Wednesday, December 14, 2011

Ibn Caspi on the Zakef on כְּתֹנֶת בְּנִי

Summary: How it is appropriate placement by the baalei hamesorah. I agree, and it is obvious. Yet, the comment is worth noting.

Post: Yosef's brothers fool their father by showing him Yosef's bloodstained coat and asking if he recognized it as Yosef's coat or not. And then, there is pasuk 33, as shown below:
Rabbi Yosef Ibn Caspi writes:

"My son's coat: the baalei hamesorah placed a zakef on the word בני, for it is a separate statement, as if he said 'this is my son's coat'."
He goes on to justify it with other pesukim, but this is fairly clear. There are two statements before the etnachta. The first is a response to the question, asking him to recognize the coat, whether it is Yosef. And since zakef marks a dichotomy in a clause ending in etnachta, we get the following three separate statements:
וַיַּכִּירָהּ וַיֹּאמֶר כְּתֹנֶת בְּנִי
חַיָּה רָעָה אֲכָלָתְהוּ
טָרֹף טֹרַף יוֹסֵף

with the first standing for ketonet beni hi.

Shadal also speaks about these three statements, assuming the first is equal to ketonet beni hi.
כתנת בני וגו' : תחילה בראותו את הכתונת אמר כתונת בני היא זאת, אח"כ בהתבוננו על הדם אשר עליה ועל מה שאמרו לו שמצאו הכתונת, ויוסף עדיין לא שב לביתו, שיער בלבו כי חיה רעה אכלתהו; ובבוא לפניו הרעיון הוה, מיד נכמרו רחמיו על בנו ונצטייר בדמיונו כאילו הוא רואה את יוסף בין מלתעות החיה, וקרא במר נפשו:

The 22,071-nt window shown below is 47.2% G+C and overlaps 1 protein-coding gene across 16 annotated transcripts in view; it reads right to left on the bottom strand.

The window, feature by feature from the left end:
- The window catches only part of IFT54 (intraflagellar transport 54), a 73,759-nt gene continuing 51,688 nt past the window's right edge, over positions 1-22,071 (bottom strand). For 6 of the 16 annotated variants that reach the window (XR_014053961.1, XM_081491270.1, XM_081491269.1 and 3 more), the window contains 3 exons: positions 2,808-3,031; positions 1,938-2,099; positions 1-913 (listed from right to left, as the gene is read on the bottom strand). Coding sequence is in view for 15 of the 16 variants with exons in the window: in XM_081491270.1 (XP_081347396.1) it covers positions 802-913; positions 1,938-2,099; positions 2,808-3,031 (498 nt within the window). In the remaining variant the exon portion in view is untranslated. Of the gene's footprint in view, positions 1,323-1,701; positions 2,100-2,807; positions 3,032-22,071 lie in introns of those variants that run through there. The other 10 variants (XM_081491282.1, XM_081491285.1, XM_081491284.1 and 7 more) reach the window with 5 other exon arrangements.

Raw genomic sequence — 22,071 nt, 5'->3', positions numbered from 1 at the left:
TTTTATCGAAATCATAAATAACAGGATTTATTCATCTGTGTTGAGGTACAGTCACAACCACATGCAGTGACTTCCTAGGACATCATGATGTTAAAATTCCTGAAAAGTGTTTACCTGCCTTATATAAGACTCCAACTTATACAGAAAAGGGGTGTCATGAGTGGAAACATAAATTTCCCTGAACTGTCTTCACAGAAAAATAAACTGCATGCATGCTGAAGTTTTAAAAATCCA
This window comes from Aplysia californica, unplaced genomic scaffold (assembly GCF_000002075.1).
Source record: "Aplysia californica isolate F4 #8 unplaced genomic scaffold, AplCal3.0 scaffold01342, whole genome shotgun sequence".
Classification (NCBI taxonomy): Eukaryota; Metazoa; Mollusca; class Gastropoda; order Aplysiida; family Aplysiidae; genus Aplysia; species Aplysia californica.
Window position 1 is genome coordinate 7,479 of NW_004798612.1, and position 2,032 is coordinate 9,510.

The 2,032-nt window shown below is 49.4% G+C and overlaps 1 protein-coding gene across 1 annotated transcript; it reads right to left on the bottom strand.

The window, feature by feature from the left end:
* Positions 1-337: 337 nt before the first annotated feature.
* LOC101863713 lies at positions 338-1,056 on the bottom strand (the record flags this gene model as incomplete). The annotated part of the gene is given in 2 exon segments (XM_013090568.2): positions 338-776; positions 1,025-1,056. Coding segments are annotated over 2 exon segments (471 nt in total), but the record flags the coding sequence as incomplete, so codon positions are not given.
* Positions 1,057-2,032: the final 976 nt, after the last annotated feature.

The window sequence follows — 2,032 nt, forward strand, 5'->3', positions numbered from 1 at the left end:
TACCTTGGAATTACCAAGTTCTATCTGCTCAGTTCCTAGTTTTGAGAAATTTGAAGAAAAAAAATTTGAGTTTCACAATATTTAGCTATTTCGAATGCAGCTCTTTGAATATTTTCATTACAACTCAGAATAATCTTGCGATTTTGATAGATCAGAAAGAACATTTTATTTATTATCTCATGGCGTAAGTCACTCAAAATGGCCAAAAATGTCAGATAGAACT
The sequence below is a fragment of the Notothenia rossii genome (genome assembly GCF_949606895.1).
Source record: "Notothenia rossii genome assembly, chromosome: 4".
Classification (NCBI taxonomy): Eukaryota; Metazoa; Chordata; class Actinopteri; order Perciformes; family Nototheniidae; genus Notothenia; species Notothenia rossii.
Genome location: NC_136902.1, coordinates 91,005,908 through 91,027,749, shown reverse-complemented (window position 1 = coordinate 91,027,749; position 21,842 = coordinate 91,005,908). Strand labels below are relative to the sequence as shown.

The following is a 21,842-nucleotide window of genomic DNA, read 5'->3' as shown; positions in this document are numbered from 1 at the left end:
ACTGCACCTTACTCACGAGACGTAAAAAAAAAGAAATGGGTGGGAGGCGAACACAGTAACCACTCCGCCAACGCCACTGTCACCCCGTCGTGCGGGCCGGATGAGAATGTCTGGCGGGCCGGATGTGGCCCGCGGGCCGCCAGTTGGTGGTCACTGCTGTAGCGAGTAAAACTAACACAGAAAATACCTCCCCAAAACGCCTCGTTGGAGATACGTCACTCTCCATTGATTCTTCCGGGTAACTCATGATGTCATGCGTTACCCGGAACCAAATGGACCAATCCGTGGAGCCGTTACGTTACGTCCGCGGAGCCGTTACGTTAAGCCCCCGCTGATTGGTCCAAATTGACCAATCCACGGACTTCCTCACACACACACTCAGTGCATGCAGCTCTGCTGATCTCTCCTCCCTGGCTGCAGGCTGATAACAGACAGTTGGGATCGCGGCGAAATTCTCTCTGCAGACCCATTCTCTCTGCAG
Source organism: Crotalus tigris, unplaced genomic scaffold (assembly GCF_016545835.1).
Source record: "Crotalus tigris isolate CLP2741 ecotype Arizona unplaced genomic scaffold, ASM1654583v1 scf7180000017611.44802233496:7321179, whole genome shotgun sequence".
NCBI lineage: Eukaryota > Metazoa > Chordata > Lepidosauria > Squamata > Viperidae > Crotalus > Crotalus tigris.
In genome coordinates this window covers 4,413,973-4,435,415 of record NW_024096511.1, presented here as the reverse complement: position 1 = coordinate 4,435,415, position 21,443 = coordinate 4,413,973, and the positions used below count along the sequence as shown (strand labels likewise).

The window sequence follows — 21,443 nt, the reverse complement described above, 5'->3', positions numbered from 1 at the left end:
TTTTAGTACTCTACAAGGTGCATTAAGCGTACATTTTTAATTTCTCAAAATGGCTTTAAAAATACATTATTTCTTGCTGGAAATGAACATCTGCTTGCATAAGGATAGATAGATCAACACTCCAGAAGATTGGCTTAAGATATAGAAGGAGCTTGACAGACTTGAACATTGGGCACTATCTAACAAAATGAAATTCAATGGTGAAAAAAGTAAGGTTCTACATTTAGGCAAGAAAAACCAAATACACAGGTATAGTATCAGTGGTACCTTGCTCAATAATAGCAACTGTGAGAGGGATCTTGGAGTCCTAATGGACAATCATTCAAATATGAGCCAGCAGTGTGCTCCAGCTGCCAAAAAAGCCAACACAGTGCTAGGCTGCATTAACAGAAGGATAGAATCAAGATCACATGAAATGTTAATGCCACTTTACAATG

Rashi, simply because of the slight irregularity, also notes that it means ketonet beni hi. Thus:

and he said, “[It is] my son’s coat…”: It is [my son’s coat]. [From targumim]ויאמר כתנת בני: היא זו:

This is all pretty straightforward, and I don't readily see any other option in parsing it. I just mention it because it involves the intersection of trup and parsing an irregular construction in a pasuk, according to a Rishon.

1 comment:

Joe in Australia said...

The meaning flows very naturally if you imagine the anguish with which he beheld it - "My son's coat - a wild beast consumed him! Joseph has been slaughtered!"


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